Sharp Polymer Solutions and its Associates adhere to tried-and-tested recycling processes, using experienced, fully trained technicians. We also strive to embrace new technology and introduce leading-edge techniques to speed up and refine these processes for our customers where possible.
Stage 1: Initial preparation
Due to their inherent lightness in relation to volume, it is seldom cost-effective to transport plastics by truck unless they are first compressed. This is achieved in two main ways.
Baling – special baling machines are used to form dense, uniformly-shaped, stackable bales, secured by twine or wire, that can be palletised for easy loading by forklift or Hiab crane. Baling removes as much air as possible, reducing volume by up to 90% to vastly increase the amount of plastic that can be transported compared to un-baled loads.
Compacting – modern compactors break down certain plastics – usually expanded polystyrene - and use a heat process to form them into briquettes that can be recycled to generate revenue.
Stage 2: Main preparation
Next, plastics we receive need to be sorted and purged of labels, foil, dirt and other residues using several processes.
Sorting – the recycling industry has benefitted from huge technological advances in waste sorting processes, many of which are incorporated by Sharp Polymer Solutions to produce the purest recycled plastics possible.
Sawing – granulation and shredding equipment is size-limited, and sawing enables items like large uPVC windows, lengths of piping and other bulky construction materials to be cut down to manageable size.
Stripping – much of the plastic we recycle needs to be liberated from consumer goods, furniture, wheelie bins, vehicles, machinery and other items containing metal, wood, glass or different types of plastic. This entails a stripping down process.
Washing & drying – to prevent contamination of the end product, it is vital that plastics are washed to remove food and drink residues, grease, dust and other potential contaminants.
Stage 3: Size reduction process
Prior to the final stages of recycling, plastics must be reduced to more manageable size, so that they can be easily introduced to the final processing machines.
Shredding – the initial stage of size reduction involves powerful, hydraulic shredding machines with spinning rotors that rip the plastics into smaller pieces, usually around 60mm, ready for the next stage.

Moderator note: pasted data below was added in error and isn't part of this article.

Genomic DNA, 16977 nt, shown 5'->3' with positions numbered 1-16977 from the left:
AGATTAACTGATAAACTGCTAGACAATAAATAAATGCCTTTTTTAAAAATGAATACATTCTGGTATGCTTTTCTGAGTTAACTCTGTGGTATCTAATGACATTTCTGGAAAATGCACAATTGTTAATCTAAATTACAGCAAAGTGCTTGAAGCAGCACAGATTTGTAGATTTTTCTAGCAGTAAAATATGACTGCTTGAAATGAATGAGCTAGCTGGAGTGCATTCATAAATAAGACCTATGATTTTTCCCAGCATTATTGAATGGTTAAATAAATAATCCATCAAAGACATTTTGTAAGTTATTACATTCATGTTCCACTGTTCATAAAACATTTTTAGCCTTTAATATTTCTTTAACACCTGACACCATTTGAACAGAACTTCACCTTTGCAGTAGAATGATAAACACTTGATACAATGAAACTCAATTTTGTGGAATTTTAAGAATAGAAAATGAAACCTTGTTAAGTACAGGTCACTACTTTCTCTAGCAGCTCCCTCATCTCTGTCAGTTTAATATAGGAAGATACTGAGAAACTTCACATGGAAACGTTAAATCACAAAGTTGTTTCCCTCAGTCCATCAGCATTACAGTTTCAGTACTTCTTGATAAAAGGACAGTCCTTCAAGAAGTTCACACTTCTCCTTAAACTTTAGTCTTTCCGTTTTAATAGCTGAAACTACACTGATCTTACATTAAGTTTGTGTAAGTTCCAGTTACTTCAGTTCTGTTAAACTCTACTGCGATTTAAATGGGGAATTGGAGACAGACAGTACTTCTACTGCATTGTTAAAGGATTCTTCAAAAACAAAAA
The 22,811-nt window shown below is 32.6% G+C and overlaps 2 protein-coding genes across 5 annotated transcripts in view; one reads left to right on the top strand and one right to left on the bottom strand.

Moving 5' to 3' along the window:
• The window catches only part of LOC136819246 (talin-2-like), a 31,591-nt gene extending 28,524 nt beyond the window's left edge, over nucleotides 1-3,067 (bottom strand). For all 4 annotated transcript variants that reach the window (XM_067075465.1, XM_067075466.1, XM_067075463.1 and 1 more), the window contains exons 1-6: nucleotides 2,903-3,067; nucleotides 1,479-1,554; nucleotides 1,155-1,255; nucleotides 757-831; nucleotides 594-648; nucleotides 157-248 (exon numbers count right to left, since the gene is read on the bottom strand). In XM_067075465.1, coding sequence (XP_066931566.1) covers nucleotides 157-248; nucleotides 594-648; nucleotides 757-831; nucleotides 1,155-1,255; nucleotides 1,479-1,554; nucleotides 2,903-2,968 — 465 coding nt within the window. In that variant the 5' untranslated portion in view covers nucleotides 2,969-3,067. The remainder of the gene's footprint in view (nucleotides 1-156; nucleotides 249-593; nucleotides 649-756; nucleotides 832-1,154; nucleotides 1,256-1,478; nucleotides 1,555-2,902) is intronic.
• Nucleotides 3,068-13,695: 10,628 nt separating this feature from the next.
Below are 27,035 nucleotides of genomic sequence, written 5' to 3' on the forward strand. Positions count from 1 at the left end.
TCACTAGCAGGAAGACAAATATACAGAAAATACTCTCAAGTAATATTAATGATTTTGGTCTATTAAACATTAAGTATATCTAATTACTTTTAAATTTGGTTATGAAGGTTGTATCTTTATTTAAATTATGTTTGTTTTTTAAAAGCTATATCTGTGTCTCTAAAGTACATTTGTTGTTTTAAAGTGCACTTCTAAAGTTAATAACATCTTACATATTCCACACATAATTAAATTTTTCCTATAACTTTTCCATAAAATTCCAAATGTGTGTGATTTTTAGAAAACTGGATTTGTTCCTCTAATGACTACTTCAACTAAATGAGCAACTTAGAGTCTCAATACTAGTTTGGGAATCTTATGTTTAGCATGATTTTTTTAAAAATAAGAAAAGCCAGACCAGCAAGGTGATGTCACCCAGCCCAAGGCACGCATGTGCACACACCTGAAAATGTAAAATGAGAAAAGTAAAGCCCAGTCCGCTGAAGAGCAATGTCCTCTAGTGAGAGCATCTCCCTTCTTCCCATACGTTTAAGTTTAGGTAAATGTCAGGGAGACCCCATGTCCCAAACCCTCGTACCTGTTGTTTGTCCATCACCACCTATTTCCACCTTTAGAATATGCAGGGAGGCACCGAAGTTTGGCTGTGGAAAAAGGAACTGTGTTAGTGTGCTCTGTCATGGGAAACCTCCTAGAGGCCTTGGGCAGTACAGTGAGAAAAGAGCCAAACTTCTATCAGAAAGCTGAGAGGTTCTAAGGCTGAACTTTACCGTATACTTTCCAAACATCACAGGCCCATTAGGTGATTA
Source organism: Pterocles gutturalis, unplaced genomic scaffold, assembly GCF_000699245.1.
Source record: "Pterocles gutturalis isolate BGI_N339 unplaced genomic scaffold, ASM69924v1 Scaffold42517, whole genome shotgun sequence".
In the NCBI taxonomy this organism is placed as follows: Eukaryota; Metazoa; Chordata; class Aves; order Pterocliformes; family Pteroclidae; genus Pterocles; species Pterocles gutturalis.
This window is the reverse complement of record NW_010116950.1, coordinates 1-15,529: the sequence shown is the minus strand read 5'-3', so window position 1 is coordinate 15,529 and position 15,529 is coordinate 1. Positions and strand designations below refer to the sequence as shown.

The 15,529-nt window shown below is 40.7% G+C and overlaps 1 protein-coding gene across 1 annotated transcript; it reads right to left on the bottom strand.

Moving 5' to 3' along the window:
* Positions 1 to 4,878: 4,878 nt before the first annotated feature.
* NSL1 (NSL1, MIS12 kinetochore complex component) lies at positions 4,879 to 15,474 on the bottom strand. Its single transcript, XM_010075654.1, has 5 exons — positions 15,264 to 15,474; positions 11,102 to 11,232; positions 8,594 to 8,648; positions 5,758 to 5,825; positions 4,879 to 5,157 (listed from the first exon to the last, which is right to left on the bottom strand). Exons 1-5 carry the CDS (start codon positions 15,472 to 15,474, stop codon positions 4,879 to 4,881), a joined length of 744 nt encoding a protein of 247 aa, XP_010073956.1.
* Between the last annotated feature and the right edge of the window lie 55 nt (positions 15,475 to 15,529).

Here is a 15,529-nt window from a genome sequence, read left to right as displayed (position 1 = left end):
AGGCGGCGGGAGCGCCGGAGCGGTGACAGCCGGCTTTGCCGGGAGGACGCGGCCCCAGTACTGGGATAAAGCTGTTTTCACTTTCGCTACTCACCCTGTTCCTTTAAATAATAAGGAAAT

Granulation – granulator machines use cutting knives that rotate at extremely high speeds to further reduce the size of the pieces - referred to as reground or regrind. A perforated screen beneath the blades determines the size of the final, uniformly-shaped fragments, usually set at 10-12mm in diameter.
Stage 4: Blending process
There are three stages to blending, which is the process of combining smaller batches of the same type of plastic into a larger, homogenous mix. This is commonly achieved using an automated blender to produce final raw materials of the highest possible quality.
Pre-blending – it is vital that the purity of plastic regrind is established prior to the next stage, to prevent potentially expensive contamination of the end product. This is why checks made by pre-blending a sample batch are crucial to the recycling process.
Blending – Sharp Polymer Solutions’ customers have a wide range of requirements and it is at the blending stage that necessary refinements to the formula are made. The aim is to create a uniform, homogenous batch for use in plastic parts or products. Blending can be done by either quantity (volumetric) or weight (gravimetric). Typical blending applications include colouring and stabilisation.
Post-blending – our technicians are experienced in managing the recycling process, taking lots of care to ensure the final raw materials are of the required standard. However, with such a complex procedure there may be times when minute fluctuations in the compound lead to undesirable results. The post-blending stage addresses these issues and usually allows them to be rectified through further blending.
Stage 5: Compounding process
For lower grade heat-based applications, including certain types of sheet-extrusion and injection-moulding, regrind can be used directly from the granulation stage, although many of our customers require additional refinement that produces higher quality raw materials. This is achieved using automated compounding machines, whereby the plastic is passed along a barrel under heat, using an Archimedes screw system. This not only removes any residual moisture and noxious gases from the compound but also allows technicians to introduce specified additives and fillers via feeders. Finally, the melted plastic is extruded through a mesh screen to remove any remaining impurities and forced through a die-plate to produce pellets.
Materials Unsuited to the Standard Melt Process
The process outlined above is an efficient one that produces outstanding results but it is not suitable for all types of plastics, including plastic film, plastic bags, FIBCs, plastic-based textiles (e.g. polyester, nylon and rayon) or similarly thin materials. Sharp Polymer Solutions still has the capability to process these items but we use a specialised procedure to achieve this and produce pellets of consistent size and colour on a repeatable basis.
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